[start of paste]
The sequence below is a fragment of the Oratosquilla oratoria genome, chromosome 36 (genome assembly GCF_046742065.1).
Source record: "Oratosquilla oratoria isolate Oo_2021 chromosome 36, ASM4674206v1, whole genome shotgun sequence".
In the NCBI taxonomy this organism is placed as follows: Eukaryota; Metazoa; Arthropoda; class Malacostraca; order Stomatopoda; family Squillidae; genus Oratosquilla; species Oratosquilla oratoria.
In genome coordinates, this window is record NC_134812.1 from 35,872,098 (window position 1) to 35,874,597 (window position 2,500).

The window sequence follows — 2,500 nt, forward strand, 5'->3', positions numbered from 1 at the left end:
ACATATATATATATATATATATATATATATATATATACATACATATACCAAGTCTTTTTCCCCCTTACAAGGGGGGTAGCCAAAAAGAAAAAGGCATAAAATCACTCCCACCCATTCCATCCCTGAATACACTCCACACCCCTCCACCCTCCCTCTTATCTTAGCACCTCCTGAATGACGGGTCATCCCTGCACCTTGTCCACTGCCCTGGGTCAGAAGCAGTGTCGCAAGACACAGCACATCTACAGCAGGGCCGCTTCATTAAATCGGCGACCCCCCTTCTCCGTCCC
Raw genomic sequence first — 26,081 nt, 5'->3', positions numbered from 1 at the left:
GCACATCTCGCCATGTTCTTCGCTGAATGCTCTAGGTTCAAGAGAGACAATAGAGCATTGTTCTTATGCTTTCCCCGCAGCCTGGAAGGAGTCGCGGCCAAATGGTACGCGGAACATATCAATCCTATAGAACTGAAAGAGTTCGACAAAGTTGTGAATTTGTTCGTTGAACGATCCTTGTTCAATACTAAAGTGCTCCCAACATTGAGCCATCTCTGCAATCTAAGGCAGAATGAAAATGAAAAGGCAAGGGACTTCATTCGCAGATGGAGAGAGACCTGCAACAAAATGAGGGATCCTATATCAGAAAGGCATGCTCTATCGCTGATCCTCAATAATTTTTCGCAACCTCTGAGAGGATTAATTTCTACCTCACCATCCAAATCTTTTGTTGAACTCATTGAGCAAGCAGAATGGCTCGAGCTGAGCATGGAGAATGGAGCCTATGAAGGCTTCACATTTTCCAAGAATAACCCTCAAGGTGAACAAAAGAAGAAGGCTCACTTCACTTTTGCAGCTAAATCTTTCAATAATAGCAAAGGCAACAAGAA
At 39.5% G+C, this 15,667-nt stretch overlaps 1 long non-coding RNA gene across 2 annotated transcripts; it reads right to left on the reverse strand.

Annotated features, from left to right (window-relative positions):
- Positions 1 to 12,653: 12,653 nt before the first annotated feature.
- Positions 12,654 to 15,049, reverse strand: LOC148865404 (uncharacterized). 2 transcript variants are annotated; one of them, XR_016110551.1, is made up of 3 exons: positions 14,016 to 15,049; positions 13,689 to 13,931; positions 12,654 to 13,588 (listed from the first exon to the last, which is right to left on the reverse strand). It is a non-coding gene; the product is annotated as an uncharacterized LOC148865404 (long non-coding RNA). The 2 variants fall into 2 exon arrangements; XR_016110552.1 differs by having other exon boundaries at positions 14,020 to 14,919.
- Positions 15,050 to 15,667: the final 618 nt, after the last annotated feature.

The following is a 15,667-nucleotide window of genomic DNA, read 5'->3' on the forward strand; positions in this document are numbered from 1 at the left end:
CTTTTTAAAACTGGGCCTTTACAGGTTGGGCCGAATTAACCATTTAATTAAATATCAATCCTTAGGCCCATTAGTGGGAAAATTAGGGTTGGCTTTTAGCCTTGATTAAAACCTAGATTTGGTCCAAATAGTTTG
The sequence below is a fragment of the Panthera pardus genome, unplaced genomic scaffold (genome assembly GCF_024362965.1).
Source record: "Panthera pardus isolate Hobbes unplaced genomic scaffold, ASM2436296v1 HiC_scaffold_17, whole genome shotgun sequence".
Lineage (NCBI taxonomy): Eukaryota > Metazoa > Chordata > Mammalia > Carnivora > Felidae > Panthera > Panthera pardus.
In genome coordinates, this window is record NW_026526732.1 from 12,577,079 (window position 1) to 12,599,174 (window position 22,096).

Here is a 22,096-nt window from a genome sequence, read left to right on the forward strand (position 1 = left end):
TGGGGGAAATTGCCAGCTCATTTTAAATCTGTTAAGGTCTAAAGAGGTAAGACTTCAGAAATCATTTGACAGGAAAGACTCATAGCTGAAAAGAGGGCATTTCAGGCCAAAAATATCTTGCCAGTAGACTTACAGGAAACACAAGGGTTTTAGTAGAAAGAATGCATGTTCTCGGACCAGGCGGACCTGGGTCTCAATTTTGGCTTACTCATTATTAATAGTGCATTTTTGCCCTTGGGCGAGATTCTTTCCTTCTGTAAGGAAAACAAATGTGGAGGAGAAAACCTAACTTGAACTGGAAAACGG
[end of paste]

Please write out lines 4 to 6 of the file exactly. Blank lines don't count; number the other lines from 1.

In genome coordinates, this window is record NC_134812.1 from 35,872,098 (window position 1) to 35,874,597 (window position 2,500).

The window sequence follows — 2,500 nt, forward strand, 5'->3', positions numbered from 1 at the left end:
ACATATATATATATATATATATATATATATATATATACATACATATACCAAGTCTTTTTCCCCCTTACAAGGGGGGTAGCCAAAAAGAAAAAGGCATAAAATCACTCCCACCCATTCCATCCCTGAATACACTCCACACCCCTCCACCCTCCCTCTTATCTTAGCACCTCCTGAATGACGGGTCATCCCTGCACCTTGTCCACTGCCCTGGGTCAGAAGCAGTGTCGCAAGACACAGCACATCTACAGCAGGGCCGCTTCATTAAATCGGCGACCCCCCTTCTCCGTCCC